This will reduce again, creating a thick and sticky consistency. When the sauce comes to your desired sauce consistency, check seasoning and see if the chicken has cooked through. Serve.

I served mine with garlic sautéed spinach, which was incredible. Just bang butter, diced garlic and spinach in a pan, cover and allow to soften and then dry slightly before eating.

Monday, August 29

Curried Lentil Soup with Coriander and Movie Night

When you say, “take me to Paris,” for no other reason than because you love it there. And when you are taken there, to this place that gives you that feeling; the one Harriet I said I would always describe as overwhelment, then all you can be is thankful. And know that that person must love you a lot.

We’ve been on our honeymoon. We walk through the streets that are covered with crackling brown leaves, we linger in the aisles at the monoprix supermarket deciding if we would prefer haricots blancs; fresh or dried, and we ride our bikes on Sunday afternoons when it’s quiet and the streets are barely chattering.

And it smells like it used to smell here. All the air-conditioned air blown out on to the streets, the open-styled fish mongers displaying their morning catches on the pavements, and the whiff from four a.m baked baguettes that floats around my courtyard, up towards my apartment and through my open window that overlooks the roofs of Paris.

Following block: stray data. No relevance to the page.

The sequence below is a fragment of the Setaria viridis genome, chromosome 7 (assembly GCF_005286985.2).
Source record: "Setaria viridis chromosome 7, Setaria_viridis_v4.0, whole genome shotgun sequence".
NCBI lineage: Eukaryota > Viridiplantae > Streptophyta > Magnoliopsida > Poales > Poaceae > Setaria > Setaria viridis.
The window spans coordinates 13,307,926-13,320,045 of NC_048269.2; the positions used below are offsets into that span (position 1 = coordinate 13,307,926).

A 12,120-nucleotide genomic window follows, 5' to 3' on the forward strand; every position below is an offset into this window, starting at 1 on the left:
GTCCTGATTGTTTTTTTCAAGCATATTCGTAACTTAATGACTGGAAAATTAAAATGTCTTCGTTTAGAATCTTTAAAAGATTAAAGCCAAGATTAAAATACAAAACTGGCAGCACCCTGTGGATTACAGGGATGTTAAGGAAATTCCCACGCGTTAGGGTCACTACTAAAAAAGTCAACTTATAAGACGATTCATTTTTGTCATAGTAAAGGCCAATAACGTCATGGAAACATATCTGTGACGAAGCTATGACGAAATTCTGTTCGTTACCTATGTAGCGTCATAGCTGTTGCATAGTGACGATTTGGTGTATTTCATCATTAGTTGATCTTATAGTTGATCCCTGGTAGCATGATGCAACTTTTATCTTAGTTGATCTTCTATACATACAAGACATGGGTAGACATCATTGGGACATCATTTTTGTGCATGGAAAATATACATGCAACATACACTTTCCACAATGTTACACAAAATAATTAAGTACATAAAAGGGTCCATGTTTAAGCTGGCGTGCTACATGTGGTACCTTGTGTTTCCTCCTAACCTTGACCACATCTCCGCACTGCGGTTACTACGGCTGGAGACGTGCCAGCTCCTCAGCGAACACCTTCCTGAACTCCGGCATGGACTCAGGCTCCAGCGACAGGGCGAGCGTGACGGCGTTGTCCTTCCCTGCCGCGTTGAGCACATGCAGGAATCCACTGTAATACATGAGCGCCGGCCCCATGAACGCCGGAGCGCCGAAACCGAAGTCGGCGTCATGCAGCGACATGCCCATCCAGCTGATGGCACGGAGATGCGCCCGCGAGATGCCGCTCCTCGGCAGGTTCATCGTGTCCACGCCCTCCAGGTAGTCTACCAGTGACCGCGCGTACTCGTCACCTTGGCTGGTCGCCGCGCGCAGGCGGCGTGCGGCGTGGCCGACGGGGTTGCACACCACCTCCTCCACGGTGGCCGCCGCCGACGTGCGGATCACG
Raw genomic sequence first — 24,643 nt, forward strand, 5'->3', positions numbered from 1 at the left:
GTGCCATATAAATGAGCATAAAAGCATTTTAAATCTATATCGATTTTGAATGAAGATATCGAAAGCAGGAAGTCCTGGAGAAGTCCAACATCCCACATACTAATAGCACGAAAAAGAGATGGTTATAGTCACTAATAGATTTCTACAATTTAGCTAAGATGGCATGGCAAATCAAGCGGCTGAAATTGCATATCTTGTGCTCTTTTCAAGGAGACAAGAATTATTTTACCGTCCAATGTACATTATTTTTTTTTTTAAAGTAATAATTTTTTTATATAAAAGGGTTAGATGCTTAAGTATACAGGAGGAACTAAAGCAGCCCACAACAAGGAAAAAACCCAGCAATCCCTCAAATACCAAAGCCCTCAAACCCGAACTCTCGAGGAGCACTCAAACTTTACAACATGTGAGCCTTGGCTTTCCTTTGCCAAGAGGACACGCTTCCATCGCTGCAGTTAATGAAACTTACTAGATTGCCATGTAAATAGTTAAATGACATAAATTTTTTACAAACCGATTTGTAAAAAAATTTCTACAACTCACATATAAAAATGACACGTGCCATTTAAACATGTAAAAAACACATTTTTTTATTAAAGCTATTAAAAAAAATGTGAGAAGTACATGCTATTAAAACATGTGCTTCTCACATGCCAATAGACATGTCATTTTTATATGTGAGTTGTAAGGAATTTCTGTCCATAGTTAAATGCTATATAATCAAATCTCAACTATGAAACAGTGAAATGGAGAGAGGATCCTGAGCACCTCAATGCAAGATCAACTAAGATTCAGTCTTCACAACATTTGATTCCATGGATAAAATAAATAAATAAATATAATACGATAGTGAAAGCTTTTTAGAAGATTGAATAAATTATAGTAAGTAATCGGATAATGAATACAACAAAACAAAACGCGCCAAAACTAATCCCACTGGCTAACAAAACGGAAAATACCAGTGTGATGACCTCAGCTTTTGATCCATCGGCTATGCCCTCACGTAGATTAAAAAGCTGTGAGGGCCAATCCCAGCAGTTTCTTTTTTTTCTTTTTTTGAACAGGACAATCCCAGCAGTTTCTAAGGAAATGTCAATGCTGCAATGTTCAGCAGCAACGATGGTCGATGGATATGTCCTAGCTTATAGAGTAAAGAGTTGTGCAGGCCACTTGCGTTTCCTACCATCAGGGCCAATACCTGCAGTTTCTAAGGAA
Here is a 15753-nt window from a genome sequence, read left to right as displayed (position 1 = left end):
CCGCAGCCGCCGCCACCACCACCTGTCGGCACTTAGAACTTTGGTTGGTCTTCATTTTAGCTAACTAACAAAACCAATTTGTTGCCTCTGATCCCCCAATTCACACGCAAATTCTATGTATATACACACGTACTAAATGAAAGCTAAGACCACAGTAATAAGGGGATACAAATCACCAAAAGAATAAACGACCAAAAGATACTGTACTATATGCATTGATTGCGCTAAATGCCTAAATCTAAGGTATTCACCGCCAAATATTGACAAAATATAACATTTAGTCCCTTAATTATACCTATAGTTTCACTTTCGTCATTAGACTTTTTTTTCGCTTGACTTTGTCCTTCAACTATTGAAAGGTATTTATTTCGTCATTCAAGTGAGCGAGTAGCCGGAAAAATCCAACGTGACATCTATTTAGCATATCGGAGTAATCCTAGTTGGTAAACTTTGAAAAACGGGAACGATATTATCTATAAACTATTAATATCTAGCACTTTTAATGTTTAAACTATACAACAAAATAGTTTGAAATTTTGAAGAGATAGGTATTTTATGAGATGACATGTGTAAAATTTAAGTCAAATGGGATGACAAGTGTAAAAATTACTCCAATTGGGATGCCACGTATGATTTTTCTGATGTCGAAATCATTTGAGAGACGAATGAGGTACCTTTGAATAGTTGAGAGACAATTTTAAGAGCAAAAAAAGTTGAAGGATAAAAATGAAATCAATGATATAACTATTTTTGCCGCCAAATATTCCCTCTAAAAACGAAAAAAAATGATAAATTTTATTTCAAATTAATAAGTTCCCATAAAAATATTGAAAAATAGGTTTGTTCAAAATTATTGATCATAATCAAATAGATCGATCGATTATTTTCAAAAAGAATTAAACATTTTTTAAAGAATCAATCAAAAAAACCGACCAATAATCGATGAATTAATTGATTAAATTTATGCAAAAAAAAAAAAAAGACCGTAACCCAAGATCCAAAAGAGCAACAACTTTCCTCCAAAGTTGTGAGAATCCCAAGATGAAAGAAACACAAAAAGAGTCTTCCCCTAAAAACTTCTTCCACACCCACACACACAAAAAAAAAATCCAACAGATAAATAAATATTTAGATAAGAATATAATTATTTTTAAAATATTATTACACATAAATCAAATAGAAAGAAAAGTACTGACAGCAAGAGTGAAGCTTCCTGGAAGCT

There have been so many more surprises here in this city than I expected to find...

Like Sarah.

We talk about relating and moving countries and living, not only in Paris, but in every day life.

I’ve been back from Italy for four sleeps and already we’ve had a moving-in-day, which actually turned in to a Nicoise Salad Lunch with Cereal Baguette. Not a bad substitution.

And then last night there was Curried Lentil Soup with Coriander and Movie Night. That one was most exciting, as it required a process which ended in relating with some one else. And isn't that what it is all about? How the process leads to the relating…

But how ever you like it, how ever you make it, make a thing of it. Because it is how well we go about dwelling in these kinds of processes, that then establishes how authentic we become to relate with.

Curried Lentil Soup with Coriander

I used water but if you want an even more full-bodied flavour-filled soup, then used vegetable stock.

Makes enough for two.

1/2 cups red split peas

3 cups water or vegetable stock

a large handful of broccoli florets

1 carrot

1 onion

4 cm ginger

3 garlic cloves

1 Tbsp and 1/2 tsp curry powder

7 saffron strands

some butter

1 Tbsp tomato paste

1/2 cup raisins

1 tsp brown sugar

1 tsp lemon juice

1/2 cup coconut milk

small handful coriander

handful spinach



Wash your lentils and place them into a pot with about 3 cups of water (or stock) and a sprinkling of salt. Bring to the boil and then simmer.

In a dry pan, toast your curry powder until it has become richer in colour and very fragrant. Be careful not to burn it, stir the pan often. Once it is toasted nicely pour the powder in to a bowl and cool.